Where is Thomas’s horse in this scene? Young Thomas grew up around horses. It would have been more lively if Thomas rode into the stable yard, then his father would have asked him about what was probably an expensive horse, now that Thomas has moved up in the world — a way to counteract his father and a lost opportunity to reveal status in a class preoccupied society. While abroad, Cromwell fought for the French army in Italy in 1503, and then he was employed by Italians, who taught him about finance. Thomas also sold donkeys while in Italy.
(Stacey Wilson Hunt’s and Lacey Rose’s article first appeared in the May 22 issue of The Hollywood Reporter magazine; via the Drudge Report.)
Six hit show creators, from 'House of Cards' to 'Good Wife,' gather for a heated, candid talk that reveals the state of opinion on Hollywood's touchiest subjects.
Just because the television business has made notable inroads in the realm of diversity this year doesn't mean the subject is any more comfortable to discuss. So when Lee Daniels, co-creator of Fox's Empire, recently questioned a table full of drama writer-producers about the racial makeup of their writers rooms, the group grew tense. But doing so ultimately led to an important discussion about the industry's shortcomings — as well as the challenges of collaboration, their frustration with critics and the day that Beau Willimon, showrunner of Netflix's House of Cards, danced shirtless on set with Russian punk-rock group Pussy Riot. Daniels, 55, and Willimon, 37, were joined April 28 in Hollywood for a frank conversation about the pressures and rewards of running TV's hottest dramas by Damon Lindelof, 42 (HBO's The Leftovers), Alex Gansa, 54 (Showtime's Homeland), Michelle King, 53 (CBS' The Good Wife), and Sarah Treem, 34 (Showtime's The Affair).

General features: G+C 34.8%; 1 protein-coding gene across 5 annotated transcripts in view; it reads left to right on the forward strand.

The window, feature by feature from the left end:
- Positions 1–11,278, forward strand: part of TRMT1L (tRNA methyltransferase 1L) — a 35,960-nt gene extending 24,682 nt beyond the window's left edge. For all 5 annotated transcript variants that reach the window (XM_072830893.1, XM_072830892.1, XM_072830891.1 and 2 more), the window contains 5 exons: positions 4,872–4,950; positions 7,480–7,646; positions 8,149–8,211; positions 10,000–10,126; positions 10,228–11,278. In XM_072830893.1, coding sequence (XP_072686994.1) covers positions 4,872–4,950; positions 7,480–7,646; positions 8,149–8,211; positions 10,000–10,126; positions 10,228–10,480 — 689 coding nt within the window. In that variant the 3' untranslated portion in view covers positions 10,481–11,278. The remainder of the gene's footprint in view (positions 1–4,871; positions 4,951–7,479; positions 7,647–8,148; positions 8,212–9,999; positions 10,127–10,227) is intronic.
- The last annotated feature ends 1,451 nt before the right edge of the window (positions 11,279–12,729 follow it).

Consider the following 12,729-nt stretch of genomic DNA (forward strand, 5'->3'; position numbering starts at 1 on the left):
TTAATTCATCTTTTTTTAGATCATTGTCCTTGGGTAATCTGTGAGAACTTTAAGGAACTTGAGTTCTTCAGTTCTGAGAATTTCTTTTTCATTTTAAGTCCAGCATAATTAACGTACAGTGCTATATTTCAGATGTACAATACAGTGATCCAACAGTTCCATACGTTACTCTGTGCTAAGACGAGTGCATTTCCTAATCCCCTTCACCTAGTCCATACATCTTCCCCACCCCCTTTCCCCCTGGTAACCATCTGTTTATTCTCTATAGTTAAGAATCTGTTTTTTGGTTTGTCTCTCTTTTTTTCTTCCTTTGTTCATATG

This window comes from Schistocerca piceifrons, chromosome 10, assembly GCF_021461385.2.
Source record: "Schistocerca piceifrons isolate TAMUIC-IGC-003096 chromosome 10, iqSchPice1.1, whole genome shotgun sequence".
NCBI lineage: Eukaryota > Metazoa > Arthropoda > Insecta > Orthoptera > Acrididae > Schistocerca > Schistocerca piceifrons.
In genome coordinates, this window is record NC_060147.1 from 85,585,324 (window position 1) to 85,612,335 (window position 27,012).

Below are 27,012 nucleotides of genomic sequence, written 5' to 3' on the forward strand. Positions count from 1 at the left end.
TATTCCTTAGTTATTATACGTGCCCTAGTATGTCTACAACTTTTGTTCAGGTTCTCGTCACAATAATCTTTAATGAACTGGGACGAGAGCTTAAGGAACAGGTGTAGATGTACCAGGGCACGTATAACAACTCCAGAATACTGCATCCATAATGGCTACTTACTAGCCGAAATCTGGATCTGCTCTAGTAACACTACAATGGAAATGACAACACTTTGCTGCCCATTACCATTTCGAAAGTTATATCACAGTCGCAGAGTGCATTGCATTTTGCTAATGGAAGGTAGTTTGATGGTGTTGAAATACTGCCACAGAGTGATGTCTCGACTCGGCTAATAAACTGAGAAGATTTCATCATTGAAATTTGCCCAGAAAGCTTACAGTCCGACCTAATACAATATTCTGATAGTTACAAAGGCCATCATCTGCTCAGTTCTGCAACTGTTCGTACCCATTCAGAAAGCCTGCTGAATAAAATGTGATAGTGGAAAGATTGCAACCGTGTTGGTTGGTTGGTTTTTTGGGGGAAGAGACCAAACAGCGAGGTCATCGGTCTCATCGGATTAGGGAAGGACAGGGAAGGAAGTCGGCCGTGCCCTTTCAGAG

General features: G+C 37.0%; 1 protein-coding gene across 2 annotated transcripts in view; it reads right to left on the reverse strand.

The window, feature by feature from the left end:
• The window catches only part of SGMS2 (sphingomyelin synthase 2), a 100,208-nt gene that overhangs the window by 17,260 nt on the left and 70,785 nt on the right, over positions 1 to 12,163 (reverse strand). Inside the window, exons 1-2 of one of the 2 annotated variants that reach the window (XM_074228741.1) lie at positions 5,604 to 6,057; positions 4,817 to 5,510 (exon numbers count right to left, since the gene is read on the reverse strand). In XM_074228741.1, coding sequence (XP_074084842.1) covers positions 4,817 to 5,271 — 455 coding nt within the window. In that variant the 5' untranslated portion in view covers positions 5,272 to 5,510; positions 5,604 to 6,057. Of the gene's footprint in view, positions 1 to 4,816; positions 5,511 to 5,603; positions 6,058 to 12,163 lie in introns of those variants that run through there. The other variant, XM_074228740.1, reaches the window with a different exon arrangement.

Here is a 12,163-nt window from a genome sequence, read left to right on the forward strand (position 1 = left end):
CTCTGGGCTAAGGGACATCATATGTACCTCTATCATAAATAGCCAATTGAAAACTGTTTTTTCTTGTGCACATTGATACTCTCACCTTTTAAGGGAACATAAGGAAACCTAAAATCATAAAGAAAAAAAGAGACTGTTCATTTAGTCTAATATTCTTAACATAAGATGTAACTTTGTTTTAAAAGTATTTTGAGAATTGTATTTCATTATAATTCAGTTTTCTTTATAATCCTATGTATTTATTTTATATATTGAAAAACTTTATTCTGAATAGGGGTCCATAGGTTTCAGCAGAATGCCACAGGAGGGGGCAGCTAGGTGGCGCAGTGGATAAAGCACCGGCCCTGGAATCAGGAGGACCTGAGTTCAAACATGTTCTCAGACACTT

(Nancy Tartaglione’s article appeared on Deadline Hollywood, 3/19/15; via Pam Green.)
On the Ealing Studios lot, which once played host to Alec Guinness and the Ealing Comedies — and is now the residence of Downton Abbey — Anthony Hopkins and Ian McKellen have been shooting BBC/Starz’s upcoming The Dresser. This is the adaptation of Ronald Harwood’s classic play that’s produced by Colin Callender’s Playground Entertainment. It’s the first time in many years that a play has been adapted in such a way for television. And it joins the two veteran stars together for the first time. It will air on BBC Two this year and on Starz in 2016.
Callender tells me it is likely the first project of a six-part series of single dramas that Playground is developing for television that he will produce with Sonia Friedman. I was on The Dresser set last week, speaking with the principals on such diverse topics as Hopkins’ distaste for theater acting thanks to “tyrannical directors” and McKellen’s belief that some television is currently “in the doldrums.”
(Neil Genzlinger’s article appeared in The New York Times, 2/19; via Pam Green.)
August Wilson died almost 10 years now, but that doesn’t stop him from giving a mini-master class Friday on — appropriately — PBS’s latest episode of “American Masters.” In archival footage, we hear him describe his writing process.